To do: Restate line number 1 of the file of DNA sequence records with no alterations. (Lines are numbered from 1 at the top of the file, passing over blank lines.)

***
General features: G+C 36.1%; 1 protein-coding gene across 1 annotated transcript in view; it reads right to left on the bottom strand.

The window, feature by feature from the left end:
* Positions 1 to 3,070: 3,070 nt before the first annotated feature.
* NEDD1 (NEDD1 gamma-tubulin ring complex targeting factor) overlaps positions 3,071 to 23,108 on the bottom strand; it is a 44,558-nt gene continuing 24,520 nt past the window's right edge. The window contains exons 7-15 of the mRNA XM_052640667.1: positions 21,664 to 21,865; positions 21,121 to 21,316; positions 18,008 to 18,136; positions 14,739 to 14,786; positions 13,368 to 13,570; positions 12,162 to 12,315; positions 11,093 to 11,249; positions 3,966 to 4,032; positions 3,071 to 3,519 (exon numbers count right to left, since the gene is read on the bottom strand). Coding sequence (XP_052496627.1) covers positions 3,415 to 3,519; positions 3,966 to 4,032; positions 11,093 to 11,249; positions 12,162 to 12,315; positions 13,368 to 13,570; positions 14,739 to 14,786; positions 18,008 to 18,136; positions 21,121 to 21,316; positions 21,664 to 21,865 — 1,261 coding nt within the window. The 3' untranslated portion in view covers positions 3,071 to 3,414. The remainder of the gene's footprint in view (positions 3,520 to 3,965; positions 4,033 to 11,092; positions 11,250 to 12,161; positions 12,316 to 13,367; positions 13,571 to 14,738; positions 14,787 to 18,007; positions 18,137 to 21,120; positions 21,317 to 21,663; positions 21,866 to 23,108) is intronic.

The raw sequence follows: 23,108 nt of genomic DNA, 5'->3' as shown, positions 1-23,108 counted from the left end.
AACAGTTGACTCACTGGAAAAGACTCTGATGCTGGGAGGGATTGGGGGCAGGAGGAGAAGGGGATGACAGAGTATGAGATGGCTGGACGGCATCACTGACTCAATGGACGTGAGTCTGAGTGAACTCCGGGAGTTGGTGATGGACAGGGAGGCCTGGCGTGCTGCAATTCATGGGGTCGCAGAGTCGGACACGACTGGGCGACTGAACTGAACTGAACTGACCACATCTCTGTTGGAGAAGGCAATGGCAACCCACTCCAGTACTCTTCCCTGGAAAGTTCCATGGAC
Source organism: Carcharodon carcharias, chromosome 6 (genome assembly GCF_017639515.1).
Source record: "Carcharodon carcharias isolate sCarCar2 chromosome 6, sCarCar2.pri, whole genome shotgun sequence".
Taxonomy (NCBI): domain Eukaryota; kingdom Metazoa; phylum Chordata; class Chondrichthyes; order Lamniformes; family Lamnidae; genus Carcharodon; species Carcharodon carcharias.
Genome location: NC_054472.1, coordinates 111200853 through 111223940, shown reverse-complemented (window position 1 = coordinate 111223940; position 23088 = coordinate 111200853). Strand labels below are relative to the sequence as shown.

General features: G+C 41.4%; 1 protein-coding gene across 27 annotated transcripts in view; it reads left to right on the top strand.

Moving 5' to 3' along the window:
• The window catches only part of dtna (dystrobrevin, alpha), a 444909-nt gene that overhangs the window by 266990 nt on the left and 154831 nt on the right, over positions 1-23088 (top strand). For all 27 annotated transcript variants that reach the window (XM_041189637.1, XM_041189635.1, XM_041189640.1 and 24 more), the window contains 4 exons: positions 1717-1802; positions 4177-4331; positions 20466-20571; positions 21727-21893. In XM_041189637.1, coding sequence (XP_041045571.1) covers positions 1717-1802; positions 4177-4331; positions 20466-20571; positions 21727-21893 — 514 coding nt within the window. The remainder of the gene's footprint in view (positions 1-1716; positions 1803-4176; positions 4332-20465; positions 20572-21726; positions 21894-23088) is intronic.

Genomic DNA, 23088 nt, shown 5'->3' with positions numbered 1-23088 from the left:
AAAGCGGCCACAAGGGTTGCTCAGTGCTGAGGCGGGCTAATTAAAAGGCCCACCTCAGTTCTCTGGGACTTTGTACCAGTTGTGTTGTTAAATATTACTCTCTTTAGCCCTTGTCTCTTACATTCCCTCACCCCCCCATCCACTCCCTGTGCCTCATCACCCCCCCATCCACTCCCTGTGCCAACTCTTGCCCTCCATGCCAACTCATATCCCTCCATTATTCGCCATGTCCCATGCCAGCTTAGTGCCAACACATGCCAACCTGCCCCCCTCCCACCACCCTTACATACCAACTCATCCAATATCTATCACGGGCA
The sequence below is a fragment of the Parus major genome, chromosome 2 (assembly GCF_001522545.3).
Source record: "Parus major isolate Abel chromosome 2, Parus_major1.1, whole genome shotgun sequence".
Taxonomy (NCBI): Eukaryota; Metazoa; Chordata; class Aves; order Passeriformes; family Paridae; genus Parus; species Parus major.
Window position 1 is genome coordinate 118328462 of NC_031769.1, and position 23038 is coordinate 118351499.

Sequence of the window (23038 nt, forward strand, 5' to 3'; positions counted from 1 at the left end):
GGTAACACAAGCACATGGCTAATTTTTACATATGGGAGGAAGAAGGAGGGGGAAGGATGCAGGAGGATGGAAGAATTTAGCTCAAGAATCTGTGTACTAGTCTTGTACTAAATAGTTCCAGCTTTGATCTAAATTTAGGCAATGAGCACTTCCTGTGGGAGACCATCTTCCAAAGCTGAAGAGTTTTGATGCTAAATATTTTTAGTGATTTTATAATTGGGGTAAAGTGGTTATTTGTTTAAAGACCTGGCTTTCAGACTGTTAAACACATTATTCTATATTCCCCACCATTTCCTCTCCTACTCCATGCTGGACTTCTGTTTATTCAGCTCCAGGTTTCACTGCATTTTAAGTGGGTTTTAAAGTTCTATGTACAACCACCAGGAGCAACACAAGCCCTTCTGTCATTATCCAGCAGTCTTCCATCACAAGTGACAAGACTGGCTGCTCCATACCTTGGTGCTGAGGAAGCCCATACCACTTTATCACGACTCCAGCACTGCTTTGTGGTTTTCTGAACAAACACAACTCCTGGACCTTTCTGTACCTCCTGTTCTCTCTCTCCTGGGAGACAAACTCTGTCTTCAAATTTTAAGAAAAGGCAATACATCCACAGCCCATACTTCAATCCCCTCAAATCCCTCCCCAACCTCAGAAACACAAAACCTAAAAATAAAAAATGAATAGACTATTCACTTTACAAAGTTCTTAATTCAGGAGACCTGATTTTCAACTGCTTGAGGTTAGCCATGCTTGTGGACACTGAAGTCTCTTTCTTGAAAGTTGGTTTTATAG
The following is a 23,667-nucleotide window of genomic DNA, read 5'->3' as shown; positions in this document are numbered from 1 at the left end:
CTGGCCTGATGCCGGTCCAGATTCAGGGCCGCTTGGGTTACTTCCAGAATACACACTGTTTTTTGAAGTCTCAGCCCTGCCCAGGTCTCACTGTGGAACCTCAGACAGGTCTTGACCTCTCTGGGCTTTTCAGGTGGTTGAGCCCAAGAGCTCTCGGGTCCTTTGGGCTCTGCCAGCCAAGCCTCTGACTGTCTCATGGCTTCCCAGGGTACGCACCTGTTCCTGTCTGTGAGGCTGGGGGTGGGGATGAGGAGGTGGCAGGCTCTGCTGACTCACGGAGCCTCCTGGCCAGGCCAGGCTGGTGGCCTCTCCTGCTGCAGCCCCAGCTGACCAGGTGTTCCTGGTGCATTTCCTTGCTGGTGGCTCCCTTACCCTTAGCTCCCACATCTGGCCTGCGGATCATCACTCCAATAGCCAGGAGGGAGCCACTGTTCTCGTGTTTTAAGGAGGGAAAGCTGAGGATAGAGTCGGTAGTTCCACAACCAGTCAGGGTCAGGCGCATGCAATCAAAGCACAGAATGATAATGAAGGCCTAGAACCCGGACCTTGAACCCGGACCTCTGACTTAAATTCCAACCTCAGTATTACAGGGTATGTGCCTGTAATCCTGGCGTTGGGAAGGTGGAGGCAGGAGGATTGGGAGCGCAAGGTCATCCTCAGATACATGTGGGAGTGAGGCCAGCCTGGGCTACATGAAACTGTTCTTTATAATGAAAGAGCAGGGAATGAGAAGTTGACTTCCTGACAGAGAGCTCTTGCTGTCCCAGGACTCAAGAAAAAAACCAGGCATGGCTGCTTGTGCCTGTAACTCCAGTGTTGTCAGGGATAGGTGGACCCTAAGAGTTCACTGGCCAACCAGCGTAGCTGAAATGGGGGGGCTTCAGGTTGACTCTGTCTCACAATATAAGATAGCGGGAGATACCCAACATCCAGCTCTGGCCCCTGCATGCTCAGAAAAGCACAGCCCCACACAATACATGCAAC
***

General features: G+C 36.1%; 1 protein-coding gene across 1 annotated transcript in view; it reads right to left on the bottom strand.